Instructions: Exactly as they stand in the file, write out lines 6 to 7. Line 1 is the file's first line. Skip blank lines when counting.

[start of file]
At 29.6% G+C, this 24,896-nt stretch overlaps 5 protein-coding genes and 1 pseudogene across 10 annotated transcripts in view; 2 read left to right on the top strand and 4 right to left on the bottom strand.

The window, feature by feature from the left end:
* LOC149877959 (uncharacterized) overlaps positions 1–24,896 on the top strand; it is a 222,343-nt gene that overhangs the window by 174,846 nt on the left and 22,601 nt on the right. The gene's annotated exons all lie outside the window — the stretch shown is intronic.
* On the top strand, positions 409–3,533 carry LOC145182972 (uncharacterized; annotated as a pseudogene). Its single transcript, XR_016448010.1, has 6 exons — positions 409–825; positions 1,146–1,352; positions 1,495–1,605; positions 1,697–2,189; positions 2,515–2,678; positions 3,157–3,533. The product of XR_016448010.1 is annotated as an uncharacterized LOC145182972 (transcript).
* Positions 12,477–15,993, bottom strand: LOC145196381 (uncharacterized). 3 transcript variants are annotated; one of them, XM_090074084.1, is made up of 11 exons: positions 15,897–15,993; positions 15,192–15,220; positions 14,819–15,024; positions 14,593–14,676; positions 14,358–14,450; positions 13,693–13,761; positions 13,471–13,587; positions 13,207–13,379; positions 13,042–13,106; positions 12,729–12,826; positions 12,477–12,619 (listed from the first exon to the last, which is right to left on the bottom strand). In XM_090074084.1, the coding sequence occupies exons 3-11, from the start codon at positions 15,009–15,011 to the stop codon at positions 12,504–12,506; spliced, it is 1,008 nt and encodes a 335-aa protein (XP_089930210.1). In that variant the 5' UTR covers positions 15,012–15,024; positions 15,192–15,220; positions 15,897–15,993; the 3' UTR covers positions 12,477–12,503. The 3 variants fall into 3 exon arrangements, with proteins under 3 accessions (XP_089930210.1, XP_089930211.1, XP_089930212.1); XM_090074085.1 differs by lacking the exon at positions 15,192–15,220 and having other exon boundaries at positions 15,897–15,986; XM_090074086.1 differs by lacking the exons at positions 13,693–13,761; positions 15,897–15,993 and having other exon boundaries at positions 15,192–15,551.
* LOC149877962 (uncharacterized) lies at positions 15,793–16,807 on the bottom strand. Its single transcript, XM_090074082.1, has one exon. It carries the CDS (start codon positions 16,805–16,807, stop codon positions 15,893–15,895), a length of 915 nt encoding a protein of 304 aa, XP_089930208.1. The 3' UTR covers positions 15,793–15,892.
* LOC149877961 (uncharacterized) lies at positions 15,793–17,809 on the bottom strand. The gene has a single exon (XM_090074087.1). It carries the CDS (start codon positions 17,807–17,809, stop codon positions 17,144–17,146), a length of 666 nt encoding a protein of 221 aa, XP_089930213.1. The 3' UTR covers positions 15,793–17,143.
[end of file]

* LOC149877962 (uncharacterized) lies at positions 15,793–16,807 on the bottom strand. Its single transcript, XM_090074082.1, has one exon. It carries the CDS (start codon positions 16,805–16,807, stop codon positions 15,893–15,895), a length of 915 nt encoding a protein of 304 aa, XP_089930208.1. The 3' UTR covers positions 15,793–15,892.
* LOC149877961 (uncharacterized) lies at positions 15,793–17,809 on the bottom strand. The gene has a single exon (XM_090074087.1). It carries the CDS (start codon positions 17,807–17,809, stop codon positions 17,144–17,146), a length of 666 nt encoding a protein of 221 aa, XP_089930213.1. The 3' UTR covers positions 15,793–17,143.